When drugs purchased by a 340B hospital are transferred to a central pharmacy for redistribution, the central warehouse is naturally inclined to want to co-mingle them with the rest of the inventory in order to be more efficient. Doing so, however, presents a risk. Under a rule known as “GPO prohibition,” some 340B hospitals are barred from using drugs on their outpatients that have been purchased under an alternate discount program set up for group purchasing organizations (GPOs). Stated another way, GPO discounted drugs can only be used on inpatients in hospitals subject to this rule. When drugs from different hospitals of varying discounts are comingled together, a hospital’s 340B program compliance is subsequently jeopardized.13

Understanding barriers to centralization

In conversations with BD customers, 340B complexity has been identified as a key reason for the delay in meaningful pharmacy centralization.11 Although 340B compliance is complex, the good news is that centralization is not impossible. This is an emerging frontier and although it’s not entirely clear where it will go, two important barriers will likely need to be addressed. First, a central buyer needs the ability to initiate orders quickly and easily for the central pharmacy, while respecting the entitled discounts of the hospitals they serve (some qualified for 340B and some not). And second, a simple method to co-mingle inventory at the central pharmacy without risk to 340B compliance is needed. By addressing these two barriers, we anticipate centralized pharmacy services will experience more wide-spread adoption.*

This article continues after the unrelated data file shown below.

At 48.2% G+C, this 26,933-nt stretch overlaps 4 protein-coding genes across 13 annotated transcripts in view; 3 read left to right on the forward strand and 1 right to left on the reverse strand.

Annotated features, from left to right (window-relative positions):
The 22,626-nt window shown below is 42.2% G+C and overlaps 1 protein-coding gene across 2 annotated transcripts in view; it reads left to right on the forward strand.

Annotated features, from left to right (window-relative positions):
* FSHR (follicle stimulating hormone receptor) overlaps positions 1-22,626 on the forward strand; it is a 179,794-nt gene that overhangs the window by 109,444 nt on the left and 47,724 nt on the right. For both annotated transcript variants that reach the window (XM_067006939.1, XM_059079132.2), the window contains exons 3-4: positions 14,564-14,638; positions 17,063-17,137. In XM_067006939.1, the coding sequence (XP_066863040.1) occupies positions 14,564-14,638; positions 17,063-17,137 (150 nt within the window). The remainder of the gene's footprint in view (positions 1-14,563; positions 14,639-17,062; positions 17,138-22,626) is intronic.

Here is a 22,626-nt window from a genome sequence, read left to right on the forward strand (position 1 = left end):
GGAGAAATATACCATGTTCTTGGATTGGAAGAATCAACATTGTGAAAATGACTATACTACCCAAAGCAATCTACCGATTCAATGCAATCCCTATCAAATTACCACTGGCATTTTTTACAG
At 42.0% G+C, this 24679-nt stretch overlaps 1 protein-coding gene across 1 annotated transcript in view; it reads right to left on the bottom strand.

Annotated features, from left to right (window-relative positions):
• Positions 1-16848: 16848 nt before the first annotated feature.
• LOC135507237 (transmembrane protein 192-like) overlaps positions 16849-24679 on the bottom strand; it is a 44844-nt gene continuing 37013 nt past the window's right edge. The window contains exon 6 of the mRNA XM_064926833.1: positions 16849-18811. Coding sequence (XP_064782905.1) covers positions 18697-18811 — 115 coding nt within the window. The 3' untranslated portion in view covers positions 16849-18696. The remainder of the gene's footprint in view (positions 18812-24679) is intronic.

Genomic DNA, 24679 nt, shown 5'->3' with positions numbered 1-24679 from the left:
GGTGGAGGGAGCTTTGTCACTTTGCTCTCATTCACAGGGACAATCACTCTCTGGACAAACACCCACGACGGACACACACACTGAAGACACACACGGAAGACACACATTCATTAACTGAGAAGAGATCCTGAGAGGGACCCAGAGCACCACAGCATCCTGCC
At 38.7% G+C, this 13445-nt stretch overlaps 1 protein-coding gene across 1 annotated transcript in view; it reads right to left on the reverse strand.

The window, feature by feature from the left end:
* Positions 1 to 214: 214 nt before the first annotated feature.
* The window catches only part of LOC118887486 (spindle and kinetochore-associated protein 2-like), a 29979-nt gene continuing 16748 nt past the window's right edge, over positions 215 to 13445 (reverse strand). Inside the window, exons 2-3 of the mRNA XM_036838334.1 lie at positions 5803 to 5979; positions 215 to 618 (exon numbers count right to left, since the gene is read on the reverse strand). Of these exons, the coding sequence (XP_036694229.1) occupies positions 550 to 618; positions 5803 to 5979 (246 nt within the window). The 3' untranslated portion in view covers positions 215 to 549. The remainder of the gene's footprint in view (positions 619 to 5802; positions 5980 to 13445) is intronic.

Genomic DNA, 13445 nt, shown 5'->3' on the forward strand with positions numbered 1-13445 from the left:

* This is not intended as legal advice. You should consult an attorney.

Learn more

Each month on the BD Institute for Medication Management Excellence blog, thought leaders explore topics of critical importance to medication management, and provide additional ways to learn.